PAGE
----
Wealth Planning in focus
“To have and to hold...”
Simon Wong, Wealth Planner
After the pomp and ceremony of the Royal Wedding, Simon Wong, reflects on how a flaw in the Individual Savings Accounts (ISA) rules that prevented surviving partners from inheriting the full amount of their deceased partner’s ISA tax-free was closed by the government on 6th April 2018.
Since April 2015, ISA investors have been able to pass on the value of their tax-free ISA to a spouse or civil partner on death through an ‘additional permitted subscription’ (APS). However, an anomaly in the original legislation meant that any investment growth of the ISA between death and the additional ISA subscription by the surviving partner was not taken into account.
Additional permitted subscriptions are available in respect of deaths on or after 3 December 2014. The deceased and the surviving spouse must have been living together at the date of death so not separated under a court order, under a deed of separation, or in circumstances where the marriage or civil partnership has broken down.
On the death of an ISA investor on or after 6 April 2018, the ISA becomes a ‘continuing account of a deceased investor’ and can continue to benefit from the ISA tax advantages.
In general, additional permitted subscriptions:
- can be made with the manager who held the deceased’s ISA or another manager who agrees to accept the subscriptions
- are limited to the value of the deceased’s ISA at their date of death if the investor died on or before 5 April 2018
- can be either the value of the deceased’s ISA at their date of death or the point the ISA ceased to be a continuing account of a deceased investor if the investor died on or after 6 April 2018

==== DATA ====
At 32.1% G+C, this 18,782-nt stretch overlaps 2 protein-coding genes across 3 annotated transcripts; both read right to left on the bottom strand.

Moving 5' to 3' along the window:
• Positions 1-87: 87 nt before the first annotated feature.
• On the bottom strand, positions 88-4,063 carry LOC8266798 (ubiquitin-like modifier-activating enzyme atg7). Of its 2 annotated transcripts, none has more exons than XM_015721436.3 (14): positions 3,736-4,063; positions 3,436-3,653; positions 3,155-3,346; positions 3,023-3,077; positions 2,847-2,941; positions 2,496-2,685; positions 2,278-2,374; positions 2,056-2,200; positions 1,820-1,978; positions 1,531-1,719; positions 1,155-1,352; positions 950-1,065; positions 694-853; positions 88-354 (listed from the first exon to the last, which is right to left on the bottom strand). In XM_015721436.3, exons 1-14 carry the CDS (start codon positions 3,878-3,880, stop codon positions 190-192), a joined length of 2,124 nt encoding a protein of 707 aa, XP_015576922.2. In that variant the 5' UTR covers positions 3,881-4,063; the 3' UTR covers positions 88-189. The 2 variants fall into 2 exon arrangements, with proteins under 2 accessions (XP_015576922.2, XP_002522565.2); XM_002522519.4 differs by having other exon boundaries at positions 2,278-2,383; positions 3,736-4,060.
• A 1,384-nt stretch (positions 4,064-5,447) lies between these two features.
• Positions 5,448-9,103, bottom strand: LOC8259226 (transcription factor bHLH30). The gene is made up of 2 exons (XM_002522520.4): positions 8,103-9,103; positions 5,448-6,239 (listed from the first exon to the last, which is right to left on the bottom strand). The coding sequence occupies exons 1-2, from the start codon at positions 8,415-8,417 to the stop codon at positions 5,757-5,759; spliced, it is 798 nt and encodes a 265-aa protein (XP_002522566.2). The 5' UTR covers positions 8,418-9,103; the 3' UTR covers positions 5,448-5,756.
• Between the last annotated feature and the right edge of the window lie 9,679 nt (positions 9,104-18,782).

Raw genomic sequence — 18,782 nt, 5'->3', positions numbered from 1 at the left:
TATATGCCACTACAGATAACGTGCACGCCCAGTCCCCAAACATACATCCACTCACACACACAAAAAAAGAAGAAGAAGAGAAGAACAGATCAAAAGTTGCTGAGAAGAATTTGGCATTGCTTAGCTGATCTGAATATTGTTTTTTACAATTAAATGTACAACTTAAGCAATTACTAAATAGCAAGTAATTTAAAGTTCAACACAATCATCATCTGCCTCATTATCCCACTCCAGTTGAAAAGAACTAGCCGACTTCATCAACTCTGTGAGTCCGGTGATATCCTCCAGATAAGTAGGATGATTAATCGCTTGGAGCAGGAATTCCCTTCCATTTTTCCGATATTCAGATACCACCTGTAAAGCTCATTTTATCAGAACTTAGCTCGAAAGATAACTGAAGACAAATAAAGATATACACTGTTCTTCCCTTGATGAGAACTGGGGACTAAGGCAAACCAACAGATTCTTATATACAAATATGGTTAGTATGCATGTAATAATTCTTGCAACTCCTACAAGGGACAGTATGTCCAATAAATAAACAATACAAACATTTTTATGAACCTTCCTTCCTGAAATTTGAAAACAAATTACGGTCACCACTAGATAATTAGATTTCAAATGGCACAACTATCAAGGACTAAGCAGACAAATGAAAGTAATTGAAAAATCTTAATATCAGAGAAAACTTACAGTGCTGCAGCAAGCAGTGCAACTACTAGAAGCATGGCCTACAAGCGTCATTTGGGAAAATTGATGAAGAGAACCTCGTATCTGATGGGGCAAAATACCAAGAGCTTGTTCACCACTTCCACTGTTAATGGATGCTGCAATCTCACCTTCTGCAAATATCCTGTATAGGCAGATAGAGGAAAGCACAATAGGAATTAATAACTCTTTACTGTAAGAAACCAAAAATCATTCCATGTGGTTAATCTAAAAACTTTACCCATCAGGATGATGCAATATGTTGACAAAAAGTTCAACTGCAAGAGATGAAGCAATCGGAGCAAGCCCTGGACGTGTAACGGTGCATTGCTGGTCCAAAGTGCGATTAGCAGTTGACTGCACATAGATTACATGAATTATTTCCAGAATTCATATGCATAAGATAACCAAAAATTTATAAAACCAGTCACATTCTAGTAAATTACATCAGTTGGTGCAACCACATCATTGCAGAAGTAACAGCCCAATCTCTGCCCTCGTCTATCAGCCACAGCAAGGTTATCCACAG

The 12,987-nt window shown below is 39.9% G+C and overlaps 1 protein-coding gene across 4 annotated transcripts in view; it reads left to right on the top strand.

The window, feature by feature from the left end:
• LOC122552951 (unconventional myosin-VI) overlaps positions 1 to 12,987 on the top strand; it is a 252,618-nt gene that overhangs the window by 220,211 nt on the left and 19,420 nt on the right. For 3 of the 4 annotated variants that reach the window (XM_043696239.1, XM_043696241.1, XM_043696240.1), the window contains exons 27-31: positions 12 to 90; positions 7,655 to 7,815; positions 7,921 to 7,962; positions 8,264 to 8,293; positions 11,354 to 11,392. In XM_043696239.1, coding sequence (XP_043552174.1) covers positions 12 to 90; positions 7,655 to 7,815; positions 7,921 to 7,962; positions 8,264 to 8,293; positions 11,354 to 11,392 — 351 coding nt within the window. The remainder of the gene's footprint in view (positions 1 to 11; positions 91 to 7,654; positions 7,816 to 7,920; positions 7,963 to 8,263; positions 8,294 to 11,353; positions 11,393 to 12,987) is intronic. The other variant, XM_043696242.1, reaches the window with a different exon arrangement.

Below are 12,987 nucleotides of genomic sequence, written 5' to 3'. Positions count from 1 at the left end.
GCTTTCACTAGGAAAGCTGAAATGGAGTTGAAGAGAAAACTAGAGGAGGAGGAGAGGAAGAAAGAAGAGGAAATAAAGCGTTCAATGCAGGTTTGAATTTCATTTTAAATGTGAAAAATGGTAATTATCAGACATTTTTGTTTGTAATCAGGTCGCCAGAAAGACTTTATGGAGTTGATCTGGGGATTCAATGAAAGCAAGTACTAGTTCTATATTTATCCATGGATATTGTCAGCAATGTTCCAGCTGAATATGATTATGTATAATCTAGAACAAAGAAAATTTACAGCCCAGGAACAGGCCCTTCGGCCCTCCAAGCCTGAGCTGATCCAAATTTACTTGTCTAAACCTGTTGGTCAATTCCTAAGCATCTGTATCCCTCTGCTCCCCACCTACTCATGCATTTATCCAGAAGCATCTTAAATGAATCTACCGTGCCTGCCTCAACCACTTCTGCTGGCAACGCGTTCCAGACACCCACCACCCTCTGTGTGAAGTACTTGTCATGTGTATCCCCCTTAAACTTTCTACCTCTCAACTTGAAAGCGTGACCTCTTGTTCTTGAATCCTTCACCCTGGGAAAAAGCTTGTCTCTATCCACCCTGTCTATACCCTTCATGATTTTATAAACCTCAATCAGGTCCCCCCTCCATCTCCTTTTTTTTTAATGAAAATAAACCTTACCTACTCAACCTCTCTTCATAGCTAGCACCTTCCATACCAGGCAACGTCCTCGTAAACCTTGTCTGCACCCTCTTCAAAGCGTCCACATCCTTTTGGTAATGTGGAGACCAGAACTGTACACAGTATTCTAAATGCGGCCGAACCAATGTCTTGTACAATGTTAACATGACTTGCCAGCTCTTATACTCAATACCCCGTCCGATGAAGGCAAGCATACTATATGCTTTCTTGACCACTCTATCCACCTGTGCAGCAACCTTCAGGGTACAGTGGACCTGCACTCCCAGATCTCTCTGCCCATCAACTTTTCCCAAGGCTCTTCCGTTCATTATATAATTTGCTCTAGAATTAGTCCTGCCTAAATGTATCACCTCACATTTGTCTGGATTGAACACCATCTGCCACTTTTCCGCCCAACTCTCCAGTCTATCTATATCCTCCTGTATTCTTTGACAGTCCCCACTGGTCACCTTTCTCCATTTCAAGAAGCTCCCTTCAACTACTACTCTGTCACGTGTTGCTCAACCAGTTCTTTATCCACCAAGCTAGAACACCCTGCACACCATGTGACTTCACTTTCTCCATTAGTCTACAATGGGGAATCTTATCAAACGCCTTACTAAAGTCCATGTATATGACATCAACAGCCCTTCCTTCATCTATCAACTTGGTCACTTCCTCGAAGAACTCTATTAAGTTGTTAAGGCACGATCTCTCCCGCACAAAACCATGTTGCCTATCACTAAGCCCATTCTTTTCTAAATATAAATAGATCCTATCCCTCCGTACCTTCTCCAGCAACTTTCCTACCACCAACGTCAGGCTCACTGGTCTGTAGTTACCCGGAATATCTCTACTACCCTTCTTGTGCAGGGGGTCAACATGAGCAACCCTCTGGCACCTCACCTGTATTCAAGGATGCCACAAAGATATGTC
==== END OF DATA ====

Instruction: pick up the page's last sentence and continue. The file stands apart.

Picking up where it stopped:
- can be made to a cash, stocks and shares, or an innovative finance ISA
- can be made into a Lifetime ISA if the investor is resident in the UK and will count towards the Lifetime ISA payment limit but not the annual overall ISA subscription limit
- can be made if a surviving spouse is 16 or 17, but only into an ‘adult’ cash ISA
- can be made in cash or inherited non-cash ISA assets
- are available whether or not the surviving spouse inherited the deceased’s ISA assets
- can be made by non-residents
- cannot be made to (or from) a Junior ISA
- count as previous year subscriptions for all other ISA purposes
It is important to note that once an additional permitted subscription has been made with an ISA manager, any further additional permitted subscriptions up to the limit must be made with the same manager.
To arrange to meet one of our Chartered Financial Planners to discuss tax and estate planning, please contact your investment manager who will be happy to arrange a meeting.